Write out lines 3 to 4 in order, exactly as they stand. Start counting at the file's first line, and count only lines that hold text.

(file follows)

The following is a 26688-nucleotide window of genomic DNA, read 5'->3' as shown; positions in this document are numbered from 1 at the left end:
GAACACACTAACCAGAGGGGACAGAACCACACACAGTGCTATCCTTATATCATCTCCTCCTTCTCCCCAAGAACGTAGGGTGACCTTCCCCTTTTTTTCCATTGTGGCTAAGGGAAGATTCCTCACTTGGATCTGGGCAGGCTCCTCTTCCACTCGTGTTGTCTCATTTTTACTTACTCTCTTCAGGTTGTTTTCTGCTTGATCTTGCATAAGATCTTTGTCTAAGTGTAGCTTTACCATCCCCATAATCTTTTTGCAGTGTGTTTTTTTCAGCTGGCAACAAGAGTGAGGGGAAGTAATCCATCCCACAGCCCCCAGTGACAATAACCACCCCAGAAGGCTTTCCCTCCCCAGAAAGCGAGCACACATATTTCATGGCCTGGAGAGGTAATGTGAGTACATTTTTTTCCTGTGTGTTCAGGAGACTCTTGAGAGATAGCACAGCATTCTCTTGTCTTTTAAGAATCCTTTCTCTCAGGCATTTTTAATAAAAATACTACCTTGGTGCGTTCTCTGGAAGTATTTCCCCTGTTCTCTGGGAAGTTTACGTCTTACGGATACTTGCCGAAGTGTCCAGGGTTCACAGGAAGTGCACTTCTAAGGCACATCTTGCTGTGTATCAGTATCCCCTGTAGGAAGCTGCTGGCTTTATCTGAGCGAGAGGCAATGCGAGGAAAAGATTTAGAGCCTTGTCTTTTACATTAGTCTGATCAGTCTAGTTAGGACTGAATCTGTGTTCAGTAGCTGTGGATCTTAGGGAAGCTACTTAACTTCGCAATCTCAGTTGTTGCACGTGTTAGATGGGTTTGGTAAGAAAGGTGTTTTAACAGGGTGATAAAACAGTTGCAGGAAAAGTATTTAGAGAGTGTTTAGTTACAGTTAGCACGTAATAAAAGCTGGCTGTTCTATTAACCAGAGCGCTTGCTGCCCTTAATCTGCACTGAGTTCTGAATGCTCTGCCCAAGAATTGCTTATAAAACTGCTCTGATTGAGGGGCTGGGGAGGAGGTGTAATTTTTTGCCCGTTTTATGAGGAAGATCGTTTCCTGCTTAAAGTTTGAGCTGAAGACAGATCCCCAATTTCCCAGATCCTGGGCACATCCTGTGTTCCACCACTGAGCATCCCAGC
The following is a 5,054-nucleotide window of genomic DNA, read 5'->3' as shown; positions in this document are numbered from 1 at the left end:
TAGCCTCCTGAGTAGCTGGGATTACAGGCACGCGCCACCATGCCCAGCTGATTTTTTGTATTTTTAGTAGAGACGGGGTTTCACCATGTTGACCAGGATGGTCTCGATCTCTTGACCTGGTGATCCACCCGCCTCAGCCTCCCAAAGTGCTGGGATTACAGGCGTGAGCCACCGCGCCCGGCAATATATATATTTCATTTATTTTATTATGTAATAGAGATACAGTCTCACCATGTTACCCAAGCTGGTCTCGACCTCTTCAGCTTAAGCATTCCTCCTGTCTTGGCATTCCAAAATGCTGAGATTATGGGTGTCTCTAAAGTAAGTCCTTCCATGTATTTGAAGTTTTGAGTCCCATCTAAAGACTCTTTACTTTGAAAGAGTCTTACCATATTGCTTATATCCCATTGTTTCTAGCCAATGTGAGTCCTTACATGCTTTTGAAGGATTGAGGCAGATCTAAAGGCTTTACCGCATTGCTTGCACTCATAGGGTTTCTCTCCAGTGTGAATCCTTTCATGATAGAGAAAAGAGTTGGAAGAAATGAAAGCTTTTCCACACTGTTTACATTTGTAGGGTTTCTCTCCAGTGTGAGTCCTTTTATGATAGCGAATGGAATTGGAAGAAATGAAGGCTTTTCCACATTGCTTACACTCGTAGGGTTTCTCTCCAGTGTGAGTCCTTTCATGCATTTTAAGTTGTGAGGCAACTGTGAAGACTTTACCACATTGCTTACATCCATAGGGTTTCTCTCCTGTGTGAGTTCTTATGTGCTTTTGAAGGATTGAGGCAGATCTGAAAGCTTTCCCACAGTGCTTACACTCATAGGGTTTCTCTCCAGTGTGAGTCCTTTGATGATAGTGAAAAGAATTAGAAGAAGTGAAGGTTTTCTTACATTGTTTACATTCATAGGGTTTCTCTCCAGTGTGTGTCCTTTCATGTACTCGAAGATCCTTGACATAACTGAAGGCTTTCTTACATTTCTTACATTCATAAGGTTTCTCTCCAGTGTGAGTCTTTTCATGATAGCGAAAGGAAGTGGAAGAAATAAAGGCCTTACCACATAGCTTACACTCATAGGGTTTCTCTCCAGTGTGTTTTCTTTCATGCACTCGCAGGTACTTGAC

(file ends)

The following is a 5,054-nucleotide window of genomic DNA, read 5'->3' as shown; positions in this document are numbered from 1 at the left end:
TAGCCTCCTGAGTAGCTGGGATTACAGGCACGCGCCACCATGCCCAGCTGATTTTTTGTATTTTTAGTAGAGACGGGGTTTCACCATGTTGACCAGGATGGTCTCGATCTCTTGACCTGGTGATCCACCCGCCTCAGCCTCCCAAAGTGCTGGGATTACAGGCGTGAGCCACCGCGCCCGGCAATATATATATTTCATTTATTTTATTATGTAATAGAGATACAGTCTCACCATGTTACCCAAGCTGGTCTCGACCTCTTCAGCTTAAGCATTCCTCCTGTCTTGGCATTCCAAAATGCTGAGATTATGGGTGTCTCTAAAGTAAGTCCTTCCATGTATTTGAAGTTTTGAGTCCCATCTAAAGACTCTTTACTTTGAAAGAGTCTTACCATATTGCTTATATCCCATTGTTTCTAGCCAATGTGAGTCCTTACATGCTTTTGAAGGATTGAGGCAGATCTAAAGGCTTTACCGCATTGCTTGCACTCATAGGGTTTCTCTCCAGTGTGAATCCTTTCATGATAGAGAAAAGAGTTGGAAGAAATGAAAGCTTTTCCACACTGTTTACATTTGTAGGGTTTCTCTCCAGTGTGAGTCCTTTTATGATAGCGAATGGAATTGGAAGAAATGAAGGCTTTTCCACATTGCTTACACTCGTAGGGTTTCTCTCCAGTGTGAGTCCTTTCATGCATTTTAAGTTGTGAGGCAACTGTGAAGACTTTACCACATTGCTTACATCCATAGGGTTTCTCTCCTGTGTGAGTTCTTATGTGCTTTTGAAGGATTGAGGCAGATCTGAAAGCTTTCCCACAGTGCTTACACTCATAGGGTTTCTCTCCAGTGTGAGTCCTTTGATGATAGTGAAAAGAATTAGAAGAAGTGAAGGTTTTCTTACATTGTTTACATTCATAGGGTTTCTCTCCAGTGTGTGTCCTTTCATGTACTCGAAGATCCTTGACATAACTGAAGGCTTTCTTACATTTCTTACATTCATAAGGTTTCTCTCCAGTGTGAGTCTTTTCATGATAGCGAAAGGAAGTGGAAGAAATAAAGGCCTTACCACATAGCTTACACTCATAGGGTTTCTCTCCAGTGTGTTTTCTTTCATGCACTCGCAGGTACTTGAC